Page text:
The bill appears to be almost identical to the version I analyzed in great detail in an op-ed for The Federalist last year. It has the same positives and negatives. While it definitely aims at simplifying the licensing process for space (abolishing such agencies as NOAA’s Office of Commercial Remote Sensing Regulatory Affairs that recently tried to claim it had the right to license all photograph of Earth from space.), it does not appear to completely make Commerce that “one-stop shop” for all licensing, allowing the FAA and FCC to retain their space licensing responsibilities. Moreover, it appears, as I noted in my op-ed, to avoid the more essential legal problems, such as the Outer Space Treaty, that hamper private space today and will hamper private space even more in the future.

Regardless, it does appear that the turf war over licensing between Commerce and the FAA is over. Though the law still must get through the Senate, it does appear that Commerce has mostly won. It will get the majority of this bureaucratic bauble. What that bureaucracy will do with it, however, is the real question.

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Trump Commerce Secretary Wilbur Ross puts his foot down

In a speech at a space conference this week, Commerce Secretary Wilbur Ross outlined the Trump administration’s plans to streamline the commercial space regulatory bureaucracy, noting that the absurd interference with normal operations by bureaucrats must stop.

He made specific reference to NOAA’s demand that it have the right to license all photography in space.

“This is silly and it will stop,” Ross told an audience of space industry executives, policymakers and military officers at the Space Symposium in Colorado Springs, Colorado, backing the view of SpaceX and other rocket companies that the cameras on its rockets aren’t the equivalent of satellites dedicated to Earth views.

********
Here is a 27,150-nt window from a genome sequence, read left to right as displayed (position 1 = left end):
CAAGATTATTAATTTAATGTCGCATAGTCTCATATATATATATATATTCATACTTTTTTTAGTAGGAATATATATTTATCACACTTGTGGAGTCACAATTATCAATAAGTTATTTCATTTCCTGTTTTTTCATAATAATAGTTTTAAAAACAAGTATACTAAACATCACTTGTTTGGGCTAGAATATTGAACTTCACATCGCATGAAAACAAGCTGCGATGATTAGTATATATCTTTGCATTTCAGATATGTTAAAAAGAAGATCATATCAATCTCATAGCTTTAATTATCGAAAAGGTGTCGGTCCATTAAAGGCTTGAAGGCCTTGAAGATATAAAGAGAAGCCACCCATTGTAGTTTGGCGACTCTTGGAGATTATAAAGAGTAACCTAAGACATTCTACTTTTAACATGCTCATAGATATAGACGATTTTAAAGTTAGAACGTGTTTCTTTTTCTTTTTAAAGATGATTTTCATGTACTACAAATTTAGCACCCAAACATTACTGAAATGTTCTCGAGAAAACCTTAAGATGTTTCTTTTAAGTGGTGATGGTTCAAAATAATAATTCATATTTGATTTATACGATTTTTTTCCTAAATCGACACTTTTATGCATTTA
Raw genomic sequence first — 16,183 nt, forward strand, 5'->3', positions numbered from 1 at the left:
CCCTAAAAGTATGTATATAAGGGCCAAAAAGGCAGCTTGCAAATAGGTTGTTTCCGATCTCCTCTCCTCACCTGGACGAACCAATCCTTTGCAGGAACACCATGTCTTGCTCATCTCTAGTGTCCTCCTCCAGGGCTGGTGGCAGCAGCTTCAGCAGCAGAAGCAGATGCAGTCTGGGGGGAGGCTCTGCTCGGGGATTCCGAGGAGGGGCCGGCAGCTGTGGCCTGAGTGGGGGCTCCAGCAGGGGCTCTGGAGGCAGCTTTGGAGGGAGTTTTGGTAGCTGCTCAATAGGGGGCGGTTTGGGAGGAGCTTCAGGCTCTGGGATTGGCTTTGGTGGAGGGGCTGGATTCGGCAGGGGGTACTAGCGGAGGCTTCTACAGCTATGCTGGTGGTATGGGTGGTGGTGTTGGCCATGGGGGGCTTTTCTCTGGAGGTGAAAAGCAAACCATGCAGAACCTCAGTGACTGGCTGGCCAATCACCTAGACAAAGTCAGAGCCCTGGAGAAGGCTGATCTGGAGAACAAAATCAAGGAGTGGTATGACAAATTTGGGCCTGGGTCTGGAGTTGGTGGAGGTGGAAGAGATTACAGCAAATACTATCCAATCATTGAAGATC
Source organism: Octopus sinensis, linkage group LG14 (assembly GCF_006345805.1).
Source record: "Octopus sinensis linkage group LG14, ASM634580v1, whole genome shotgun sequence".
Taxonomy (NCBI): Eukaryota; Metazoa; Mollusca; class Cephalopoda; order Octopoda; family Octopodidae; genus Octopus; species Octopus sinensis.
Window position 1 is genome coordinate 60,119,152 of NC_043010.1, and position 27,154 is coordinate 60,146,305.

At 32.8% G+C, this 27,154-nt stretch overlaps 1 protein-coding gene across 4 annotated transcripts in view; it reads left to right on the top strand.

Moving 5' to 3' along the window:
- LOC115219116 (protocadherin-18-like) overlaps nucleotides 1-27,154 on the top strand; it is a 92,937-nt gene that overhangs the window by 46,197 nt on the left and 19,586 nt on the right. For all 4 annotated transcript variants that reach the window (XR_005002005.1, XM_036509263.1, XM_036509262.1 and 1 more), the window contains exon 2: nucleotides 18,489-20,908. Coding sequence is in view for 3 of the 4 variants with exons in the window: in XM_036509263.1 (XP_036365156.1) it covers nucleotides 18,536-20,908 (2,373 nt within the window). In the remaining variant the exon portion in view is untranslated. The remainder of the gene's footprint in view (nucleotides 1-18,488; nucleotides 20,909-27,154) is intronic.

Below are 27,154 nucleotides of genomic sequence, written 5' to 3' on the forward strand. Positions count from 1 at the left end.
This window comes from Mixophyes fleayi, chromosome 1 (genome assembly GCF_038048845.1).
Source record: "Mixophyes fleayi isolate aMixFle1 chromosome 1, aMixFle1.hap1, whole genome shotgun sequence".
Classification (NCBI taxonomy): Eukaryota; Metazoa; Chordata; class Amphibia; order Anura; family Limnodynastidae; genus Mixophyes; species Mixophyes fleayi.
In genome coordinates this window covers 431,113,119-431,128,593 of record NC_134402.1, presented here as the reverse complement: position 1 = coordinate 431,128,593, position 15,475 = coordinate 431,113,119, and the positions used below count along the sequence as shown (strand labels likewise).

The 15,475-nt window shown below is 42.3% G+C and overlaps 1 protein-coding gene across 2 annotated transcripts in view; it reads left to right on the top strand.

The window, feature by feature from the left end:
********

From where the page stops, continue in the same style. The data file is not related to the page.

He then noted that the regulatory framework is going to be consolidated into an “Office of Space Commerce” under his direct supervision, though the FCC (licensing radio spectrum) and the FAA (licensing rocket launches) will retain their responsibilities.

Will this streamline anything or save the taxpayer any money? Doesn’t look that way to me, as it seems to be adding a new layer of bureaucrats to the process without eliminating any existing departments. And then there is this additional quote from the article:

The question for space executives, who have clamored for more responsive government when it comes to licenses for launches and satellite operation, is whether increased funding will accompany the shifting responsibilities.

Speeding up bureaucracy means hiring more people, and projects like space traffic management demand investment in the technology to detect and track objects in orbit. While the Trump administration had adopted lofty rhetoric around its support for space business, it’s not yet clear that the White House has the needed clout to win congressional support—and federal dollars—for its proposals.

While it is a good thing that the Trump administration has apparently told the NOAA bureaucrats to take a flying leap, it appears they have also decided that building a new layer of bureaucracy to regulate space is a good thing. This is most unfortunate.